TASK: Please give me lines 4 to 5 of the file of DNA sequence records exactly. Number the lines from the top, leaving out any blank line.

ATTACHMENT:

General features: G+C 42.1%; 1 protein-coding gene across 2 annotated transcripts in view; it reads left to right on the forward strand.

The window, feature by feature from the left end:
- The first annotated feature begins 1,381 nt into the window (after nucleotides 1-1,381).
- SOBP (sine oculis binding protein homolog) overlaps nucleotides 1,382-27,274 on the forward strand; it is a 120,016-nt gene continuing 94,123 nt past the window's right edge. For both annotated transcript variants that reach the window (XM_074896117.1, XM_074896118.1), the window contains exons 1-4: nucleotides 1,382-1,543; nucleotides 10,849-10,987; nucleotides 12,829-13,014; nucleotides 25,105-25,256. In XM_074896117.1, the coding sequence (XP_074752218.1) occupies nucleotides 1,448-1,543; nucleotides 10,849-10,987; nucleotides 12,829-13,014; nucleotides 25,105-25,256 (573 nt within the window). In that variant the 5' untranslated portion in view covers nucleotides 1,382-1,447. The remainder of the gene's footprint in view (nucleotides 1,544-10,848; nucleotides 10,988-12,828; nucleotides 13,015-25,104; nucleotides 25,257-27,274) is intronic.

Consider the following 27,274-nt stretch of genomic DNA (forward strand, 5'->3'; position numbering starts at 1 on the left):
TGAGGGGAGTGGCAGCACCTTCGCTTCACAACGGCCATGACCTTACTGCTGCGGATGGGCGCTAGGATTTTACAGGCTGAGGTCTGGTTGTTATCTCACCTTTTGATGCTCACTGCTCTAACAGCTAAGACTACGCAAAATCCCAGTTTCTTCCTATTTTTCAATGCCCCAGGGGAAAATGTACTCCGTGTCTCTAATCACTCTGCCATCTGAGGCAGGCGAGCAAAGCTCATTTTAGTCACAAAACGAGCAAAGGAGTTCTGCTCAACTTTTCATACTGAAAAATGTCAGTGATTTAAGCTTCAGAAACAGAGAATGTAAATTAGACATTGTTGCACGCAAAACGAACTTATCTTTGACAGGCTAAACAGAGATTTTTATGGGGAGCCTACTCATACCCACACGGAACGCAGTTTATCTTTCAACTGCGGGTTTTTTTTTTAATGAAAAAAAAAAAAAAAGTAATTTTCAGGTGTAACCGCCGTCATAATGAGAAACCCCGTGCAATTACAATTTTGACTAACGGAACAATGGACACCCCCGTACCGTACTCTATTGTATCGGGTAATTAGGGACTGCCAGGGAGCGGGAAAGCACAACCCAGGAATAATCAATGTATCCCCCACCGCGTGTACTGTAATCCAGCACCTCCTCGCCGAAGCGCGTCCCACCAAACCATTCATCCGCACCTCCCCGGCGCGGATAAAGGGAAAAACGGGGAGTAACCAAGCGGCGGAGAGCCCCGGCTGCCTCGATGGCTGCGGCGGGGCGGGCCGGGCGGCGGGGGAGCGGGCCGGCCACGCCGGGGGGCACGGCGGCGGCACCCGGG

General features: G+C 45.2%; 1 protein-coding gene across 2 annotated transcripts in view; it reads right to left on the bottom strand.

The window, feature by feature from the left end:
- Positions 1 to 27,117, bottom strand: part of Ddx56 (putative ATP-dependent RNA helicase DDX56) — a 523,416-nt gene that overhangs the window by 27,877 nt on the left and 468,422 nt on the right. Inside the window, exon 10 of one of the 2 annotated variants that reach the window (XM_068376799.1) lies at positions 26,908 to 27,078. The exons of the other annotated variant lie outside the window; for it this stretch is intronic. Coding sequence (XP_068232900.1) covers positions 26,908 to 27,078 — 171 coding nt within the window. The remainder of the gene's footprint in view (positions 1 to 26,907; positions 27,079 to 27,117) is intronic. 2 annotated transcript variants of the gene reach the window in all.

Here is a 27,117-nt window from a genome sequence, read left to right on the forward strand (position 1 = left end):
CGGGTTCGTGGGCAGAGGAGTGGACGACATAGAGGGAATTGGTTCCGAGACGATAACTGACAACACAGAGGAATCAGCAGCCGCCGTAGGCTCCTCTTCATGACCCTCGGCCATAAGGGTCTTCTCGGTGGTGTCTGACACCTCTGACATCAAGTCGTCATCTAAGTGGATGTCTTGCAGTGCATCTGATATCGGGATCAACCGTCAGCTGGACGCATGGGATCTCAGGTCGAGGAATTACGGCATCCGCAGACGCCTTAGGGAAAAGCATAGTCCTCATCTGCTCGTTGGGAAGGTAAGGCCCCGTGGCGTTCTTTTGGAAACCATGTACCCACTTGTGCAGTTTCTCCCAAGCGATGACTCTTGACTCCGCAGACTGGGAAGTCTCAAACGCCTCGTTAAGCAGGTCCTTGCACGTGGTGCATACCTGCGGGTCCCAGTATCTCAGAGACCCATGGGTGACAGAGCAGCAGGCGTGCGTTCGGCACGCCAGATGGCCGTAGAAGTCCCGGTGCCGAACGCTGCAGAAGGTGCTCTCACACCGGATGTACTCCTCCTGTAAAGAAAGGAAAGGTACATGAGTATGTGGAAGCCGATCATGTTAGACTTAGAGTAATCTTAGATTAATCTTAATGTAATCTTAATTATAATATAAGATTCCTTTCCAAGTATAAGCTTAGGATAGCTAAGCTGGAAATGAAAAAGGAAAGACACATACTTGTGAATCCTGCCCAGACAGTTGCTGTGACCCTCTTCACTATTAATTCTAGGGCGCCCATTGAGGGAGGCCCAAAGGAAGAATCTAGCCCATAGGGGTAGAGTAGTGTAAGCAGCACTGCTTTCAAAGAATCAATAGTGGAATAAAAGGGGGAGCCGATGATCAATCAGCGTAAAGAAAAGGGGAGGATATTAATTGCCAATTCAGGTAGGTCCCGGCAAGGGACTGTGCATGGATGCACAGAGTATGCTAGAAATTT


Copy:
- SOBP (sine oculis binding protein homolog) overlaps nucleotides 1,382-27,274 on the forward strand; it is a 120,016-nt gene continuing 94,123 nt past the window's right edge. For both annotated transcript variants that reach the window (XM_074896117.1, XM_074896118.1), the window contains exons 1-4: nucleotides 1,382-1,543; nucleotides 10,849-10,987; nucleotides 12,829-13,014; nucleotides 25,105-25,256. In XM_074896117.1, the coding sequence (XP_074752218.1) occupies nucleotides 1,448-1,543; nucleotides 10,849-10,987; nucleotides 12,829-13,014; nucleotides 25,105-25,256 (573 nt within the window). In that variant the 5' untranslated portion in view covers nucleotides 1,382-1,447. The remainder of the gene's footprint in view (nucleotides 1,544-10,848; nucleotides 10,988-12,828; nucleotides 13,015-25,104; nucleotides 25,257-27,274) is intronic.

Consider the following 27,274-nt stretch of genomic DNA (forward strand, 5'->3'; position numbering starts at 1 on the left):